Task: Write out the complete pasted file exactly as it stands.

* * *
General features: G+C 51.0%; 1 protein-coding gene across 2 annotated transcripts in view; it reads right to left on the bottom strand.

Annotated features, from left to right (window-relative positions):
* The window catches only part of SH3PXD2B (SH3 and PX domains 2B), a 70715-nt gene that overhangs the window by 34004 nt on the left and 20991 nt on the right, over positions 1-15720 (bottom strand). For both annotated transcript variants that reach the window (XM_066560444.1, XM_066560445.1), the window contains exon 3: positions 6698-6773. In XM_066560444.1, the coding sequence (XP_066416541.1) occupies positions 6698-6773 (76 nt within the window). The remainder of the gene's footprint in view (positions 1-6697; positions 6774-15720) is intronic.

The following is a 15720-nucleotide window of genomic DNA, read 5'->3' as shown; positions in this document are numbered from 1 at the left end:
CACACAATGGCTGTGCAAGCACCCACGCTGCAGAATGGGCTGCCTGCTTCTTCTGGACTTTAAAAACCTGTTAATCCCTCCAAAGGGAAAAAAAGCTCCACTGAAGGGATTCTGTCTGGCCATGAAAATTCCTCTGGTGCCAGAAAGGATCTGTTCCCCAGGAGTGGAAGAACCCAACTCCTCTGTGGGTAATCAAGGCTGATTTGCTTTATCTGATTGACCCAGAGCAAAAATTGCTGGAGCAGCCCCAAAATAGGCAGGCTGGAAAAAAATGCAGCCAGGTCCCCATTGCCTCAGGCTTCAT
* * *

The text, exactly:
General features: G+C 51.0%; 1 protein-coding gene across 2 annotated transcripts in view; it reads right to left on the bottom strand.

Annotated features, from left to right (window-relative positions):
* The window catches only part of SH3PXD2B (SH3 and PX domains 2B), a 70715-nt gene that overhangs the window by 34004 nt on the left and 20991 nt on the right, over positions 1-15720 (bottom strand). For both annotated transcript variants that reach the window (XM_066560444.1, XM_066560445.1), the window contains exon 3: positions 6698-6773. In XM_066560444.1, the coding sequence (XP_066416541.1) occupies positions 6698-6773 (76 nt within the window). The remainder of the gene's footprint in view (positions 1-6697; positions 6774-15720) is intronic.

The following is a 15720-nucleotide window of genomic DNA, read 5'->3' as shown; positions in this document are numbered from 1 at the left end:
CACACAATGGCTGTGCAAGCACCCACGCTGCAGAATGGGCTGCCTGCTTCTTCTGGACTTTAAAAACCTGTTAATCCCTCCAAAGGGAAAAAAAGCTCCACTGAAGGGATTCTGTCTGGCCATGAAAATTCCTCTGGTGCCAGAAAGGATCTGTTCCCCAGGAGTGGAAGAACCCAACTCCTCTGTGGGTAATCAAGGCTGATTTGCTTTATCTGATTGACCCAGAGCAAAAATTGCTGGAGCAGCCCCAAAATAGGCAGGCTGGAAAAAAATGCAGCCAGGTCCCCATTGCCTCAGGCTTCAT